This new segment on Denim Dudes is part of a new environmental responsibility series created in collaboration with Ani Wells of Simply Suzette.

AG jeans facility

With the emergence of many new sustainable fashion coalitions and initiatives, there is no doubt the fashion industry needs a clean up;  denim in particular has been under attack for being one of the worst offenders. 6 BILLION jeans are produced a year, and 30% of those (1.8 billion jeans) never even get worn. But, denim’s waste problem isn’t solely due to unsold stock. Waste encompasses so many elements within the production of a pair of jeans: the water and energy used, the raw materials and the manufactoring processes. The amount of waste produced from the entire production is hard to quantify, but innovative technologies are emerging that are helping to solve fashion’s waste problem. In this article I’m going to take a look at how some of the leading denim brands, mills or technology companies are introducing new methods in order to lessen their environmental impact, and minimize waste. I’m focussing on three of the key pain-points in our industry right now: Water, fiber and of course, the finished garment itself.

1. Water Conservation 

It was amazing to hear Kontoor’s Director of Global Sustainable Business, Roian Atwood, speak recently at Kingpins show in Amsterdam about Wrangler’s investments in a more responsible supply chain. Their efforts should be an inspiration for other mass market brands. One of the newest technologies they have introduced is called Indigood, a foam dyeing process created in partnership with Tejidos Royo and Texas Tech University. Indigood claims to use 100% less water during the indigo dying process, which virtually eliminates wastewater and reduces energy use and waste by more than 60%. This new process also eliminates the need for reduction chemicals creating “an elegant one-process step,” says Roian. How does it work? Fibre2Fashion explains that the foam is made from a watery solution, which includes a foaming agent and a carrier for the dye stuff. The indigo dye is then transferred to yarns in an oxygen-deprived environment sealed by a nitrogen hood. This is a revolutionary process that has been in development for nearly a decade and is now being rolled out in some of Wrangler’s cheaper products, as well as their higher end items.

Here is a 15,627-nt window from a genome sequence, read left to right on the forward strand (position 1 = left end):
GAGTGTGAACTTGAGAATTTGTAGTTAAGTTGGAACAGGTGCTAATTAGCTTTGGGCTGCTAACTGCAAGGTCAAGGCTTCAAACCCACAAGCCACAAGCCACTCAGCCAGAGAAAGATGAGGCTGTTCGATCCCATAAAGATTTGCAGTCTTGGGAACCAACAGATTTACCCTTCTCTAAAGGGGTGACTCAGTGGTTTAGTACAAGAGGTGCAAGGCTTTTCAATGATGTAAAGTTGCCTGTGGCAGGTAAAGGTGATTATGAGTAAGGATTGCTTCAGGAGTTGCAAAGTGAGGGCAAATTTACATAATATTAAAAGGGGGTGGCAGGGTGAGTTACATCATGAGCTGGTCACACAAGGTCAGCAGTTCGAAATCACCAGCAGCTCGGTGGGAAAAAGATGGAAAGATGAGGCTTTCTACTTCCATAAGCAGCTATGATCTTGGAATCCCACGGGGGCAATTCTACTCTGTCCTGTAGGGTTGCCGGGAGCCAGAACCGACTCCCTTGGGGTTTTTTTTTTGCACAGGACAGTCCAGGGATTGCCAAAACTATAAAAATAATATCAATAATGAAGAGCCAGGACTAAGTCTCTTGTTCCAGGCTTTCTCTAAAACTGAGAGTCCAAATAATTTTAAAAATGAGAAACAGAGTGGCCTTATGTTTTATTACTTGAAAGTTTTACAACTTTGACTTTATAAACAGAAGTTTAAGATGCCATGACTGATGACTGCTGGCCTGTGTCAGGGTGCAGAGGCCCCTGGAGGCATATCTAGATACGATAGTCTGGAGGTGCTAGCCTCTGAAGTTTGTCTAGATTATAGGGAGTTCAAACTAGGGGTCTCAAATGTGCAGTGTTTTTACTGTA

AG Jeans is another brand currently pioneering sustainable denim production within their vertical manufacturing facilities. They have just installed a new state-of-the-art water filtration system that saves over 100,000 gallons of water a day in their Los Angeles and Mexico locations. The first step of the filtration process is the collection of denim waste water. Step two is to trap and eliminate all the impurities, then filter out the denim sludge in step three. After clarification, an ultrafiltration process is completed to sanitize the water and lastly, a reverse osmosis step for complete purification. With this new system in place, all AG garments are produced using recycled water. It’s great to see AG Jeans implement this technology into all of their lines, rather than a capsule collection, as it shows a company-wide commitment to responsible production. Their goal is to recycle 50 million gallons of water a year – equivalent to 75 Olympic pools, 1.25 million bathtubs or 417 million pounds!

AG jeans new state-of-the-art water filtration system saves over 100,000 gallons of water a day

Our good friends over at Boyish Jeans take a holistic approach to sustainability and reducing their waste by looking at every stage in their supply chain. This hyper-focussed approach has led Boyish to continuously improve efficiency and their impact. In Boyish’s 2018 Sustainability Report, they detail every step in the process; using reduced indigo from Dystar, recycling their water, using recycled cotton and increasing the use of Tencel and Refibra in their products. But what really shines through is a new project called Farm to Brand that works with organic cotton farmers to improve their water management by helping them purchase and install drip irrigation to reduce water usage. Waste exists in all steps of the supply chain, but very few brands think back to the literal roots of agriculture and cultivating the raw materials.

2. Fibre Recycling

A key mill tackling fashion’s waste problem is ISKO and their new R-TWO program. This initiative was created to avoid waste and improve sourcing efficiency throughout the whole field-to-fabric supply chain. It relies on a blend of certified reused cotton and certified recycled polyester, which reduces its dependence on petroleum as a raw material, ultimately reducing the overall carbon footprint over ISKO’s fabrics. For every 100 kilos of raw cotton processed into yarn, 10% is lost. ISKO collects this waste and adds it back into the spinning process creating cotton that is fully traceable, documented, and audited by yarn supplier Sanko. The recycled polyester comes from clear plastic bottles or other certified waste. It is then ground up into pellets that can be re-spun with the reused cotton. The R-Two program was developed to rethink ISKO’s sourcing strategies to prevent sourcing more raw materials than what is needed. This concept was essential in the development of the SS21 fabric collection, as ISKO’s “reused and recycled” program has been implemented throughout their whole denim offering.